Alabama Republicans uses racial gerrymandering to suppress Black voters. The state also has one of the highest rates of poverty in the country.
What's the connection? Voting determines political representation and how federal resources get allocated. Denying Black voters their fair voting power also denies Black communities their fair share of prosperity.
"The Supreme Court in a 5-4 case decided that Alabama must now draw a second majority-Black US congressional district after Republicans were sued by African American voters over a redistricting plan for the 27% percent Black state that made White voters the majority in six of the seven districts." - CNN
What is gerrymandering? How has it been used in Alabama? What can you do to ensure districts are drawn that puts your rights above those of politicians? Start with this StoryMap.
Alabama congressional map likely violated the Voting Rights Act by diluting Black voting power
In Alabama, lower courts said early last year that the state’s congressional map likely violated the Voting Rights Act by diluting Black voting power. The courts ordered it redrawn in a way that was expected to produce a second majority-Black district, which would have shifted the partisan makeup of the state’s congressional delegation from 6-1 to 5-2.
At the heart of the dispute in the Alabama case was the way that, under longstanding Supreme Court precedent, race was used to determine if a map violated Section 2 of the Voting Rights Act, which prohibits voting procedures “not equally open to participation by members” of a protected class, like racial minorities. Alabama was putting forward an argument for a supposedly “race-blind” approach to VRA redistricting compliance, that if endorsed, would have defanged the provision.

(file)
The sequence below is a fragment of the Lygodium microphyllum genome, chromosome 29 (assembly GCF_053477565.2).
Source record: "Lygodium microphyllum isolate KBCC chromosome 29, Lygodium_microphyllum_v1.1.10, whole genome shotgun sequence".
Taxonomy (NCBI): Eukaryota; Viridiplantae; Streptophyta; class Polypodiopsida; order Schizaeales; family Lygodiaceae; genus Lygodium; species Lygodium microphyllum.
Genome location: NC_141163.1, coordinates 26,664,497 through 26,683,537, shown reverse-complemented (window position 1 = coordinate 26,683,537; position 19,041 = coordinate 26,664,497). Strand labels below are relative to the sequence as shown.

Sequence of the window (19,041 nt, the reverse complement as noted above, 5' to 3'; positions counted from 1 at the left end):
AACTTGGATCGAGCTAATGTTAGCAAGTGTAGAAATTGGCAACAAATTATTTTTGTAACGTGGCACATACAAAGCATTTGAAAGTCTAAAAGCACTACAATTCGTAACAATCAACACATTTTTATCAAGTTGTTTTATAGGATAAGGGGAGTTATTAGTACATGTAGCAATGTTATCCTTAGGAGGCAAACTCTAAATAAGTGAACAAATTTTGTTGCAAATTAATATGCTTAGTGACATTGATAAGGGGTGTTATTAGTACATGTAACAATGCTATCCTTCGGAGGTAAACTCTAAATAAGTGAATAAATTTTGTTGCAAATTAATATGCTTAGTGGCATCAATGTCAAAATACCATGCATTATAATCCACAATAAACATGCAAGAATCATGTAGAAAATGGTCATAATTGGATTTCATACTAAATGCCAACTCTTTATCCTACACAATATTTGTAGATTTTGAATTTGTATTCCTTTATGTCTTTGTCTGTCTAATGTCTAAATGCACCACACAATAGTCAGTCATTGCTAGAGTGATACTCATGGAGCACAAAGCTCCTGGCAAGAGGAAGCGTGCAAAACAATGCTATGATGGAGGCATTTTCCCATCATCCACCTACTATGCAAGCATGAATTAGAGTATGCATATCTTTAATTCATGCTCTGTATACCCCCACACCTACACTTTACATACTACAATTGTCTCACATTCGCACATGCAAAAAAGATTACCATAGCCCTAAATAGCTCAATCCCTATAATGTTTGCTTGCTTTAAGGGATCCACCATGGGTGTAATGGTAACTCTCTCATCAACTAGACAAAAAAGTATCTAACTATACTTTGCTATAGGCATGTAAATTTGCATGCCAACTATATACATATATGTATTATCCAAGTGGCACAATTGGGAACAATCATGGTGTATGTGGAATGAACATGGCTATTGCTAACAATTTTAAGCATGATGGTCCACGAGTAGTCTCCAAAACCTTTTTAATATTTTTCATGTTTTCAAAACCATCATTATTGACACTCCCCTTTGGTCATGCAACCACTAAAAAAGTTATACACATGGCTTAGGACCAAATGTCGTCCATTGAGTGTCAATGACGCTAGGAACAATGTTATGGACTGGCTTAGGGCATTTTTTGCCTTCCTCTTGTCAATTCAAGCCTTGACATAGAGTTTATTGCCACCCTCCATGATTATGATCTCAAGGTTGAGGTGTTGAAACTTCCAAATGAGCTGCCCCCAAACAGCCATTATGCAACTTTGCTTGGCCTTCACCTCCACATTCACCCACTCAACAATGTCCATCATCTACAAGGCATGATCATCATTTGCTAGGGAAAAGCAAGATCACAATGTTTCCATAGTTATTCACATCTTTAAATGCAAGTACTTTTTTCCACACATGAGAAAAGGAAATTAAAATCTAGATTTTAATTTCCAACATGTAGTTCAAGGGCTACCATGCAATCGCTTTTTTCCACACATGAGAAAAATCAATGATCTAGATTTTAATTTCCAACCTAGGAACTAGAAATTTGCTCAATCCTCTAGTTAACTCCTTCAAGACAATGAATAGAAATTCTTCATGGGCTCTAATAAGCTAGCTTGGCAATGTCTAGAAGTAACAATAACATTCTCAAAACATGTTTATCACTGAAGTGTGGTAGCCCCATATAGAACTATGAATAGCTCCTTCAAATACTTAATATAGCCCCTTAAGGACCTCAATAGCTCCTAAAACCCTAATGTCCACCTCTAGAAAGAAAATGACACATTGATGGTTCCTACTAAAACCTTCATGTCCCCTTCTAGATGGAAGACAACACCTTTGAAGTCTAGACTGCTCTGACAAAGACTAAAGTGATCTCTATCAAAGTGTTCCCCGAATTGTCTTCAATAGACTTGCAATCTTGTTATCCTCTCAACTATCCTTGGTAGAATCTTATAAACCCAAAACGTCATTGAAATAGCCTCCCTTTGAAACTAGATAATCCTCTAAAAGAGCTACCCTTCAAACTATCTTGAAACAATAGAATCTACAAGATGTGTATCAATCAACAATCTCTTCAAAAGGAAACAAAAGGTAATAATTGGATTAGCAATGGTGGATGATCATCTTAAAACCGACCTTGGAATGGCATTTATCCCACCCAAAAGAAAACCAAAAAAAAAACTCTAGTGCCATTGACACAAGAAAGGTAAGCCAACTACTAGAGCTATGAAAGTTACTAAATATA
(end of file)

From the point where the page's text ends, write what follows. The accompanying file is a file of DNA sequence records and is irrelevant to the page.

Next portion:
“I suspect that there are a number of states with lawyers who were considering filing a lawsuit similar to the Milligan lawsuit, but they held off because the prospects of how everyone thought Milligan would go were so dim. But now, you’re going to have a whole range of suits filed,” said Alabama voting rights attorney J.S. “Chris” Christie, who filed one of the two lawsuits that were before the justices in the Milligan case. “Lawyers who file these types of lawsuits are going to be encouraged and are going to pursue those cases aggressively, knowing that the Voting Rights Act precedents are there.” - CNN
In a democracy, there's no liberty more fundamental than the right to freely choose who represents us. In America, elections are supposed to reflect the will of the people, not politicians. We all want our voices to be heard in determining the future of our families and communities. Common Cause fights for a census in which every person is counted and a process for drawing district boundaries that puts our communities, and not the needs of politicians, first.
Common Cause has an innovative, pragmatic, and comprehensive pro-democracy agenda. Our work leads and defines the democracy reform movement, promoting solutions already succeeding in some communities to shift power to the people and away from wealthy special interests and partisan ideologues.
TakeAway: Understand how Republicans gerrymander district boundaries to cling to power. Demand that districts are drawn so that voters get to pick their politicians, and not the other way around.
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Alabama population demographics - Statista
Gerrymandered simulated maps - Daily Kos
Gerrymandering schematic - Flowing Data
Demand fairly drawn districts - Common Cause
Gerrymandering explanation - Brennan Center For Justice
Alabama Poverty Stats - AL.com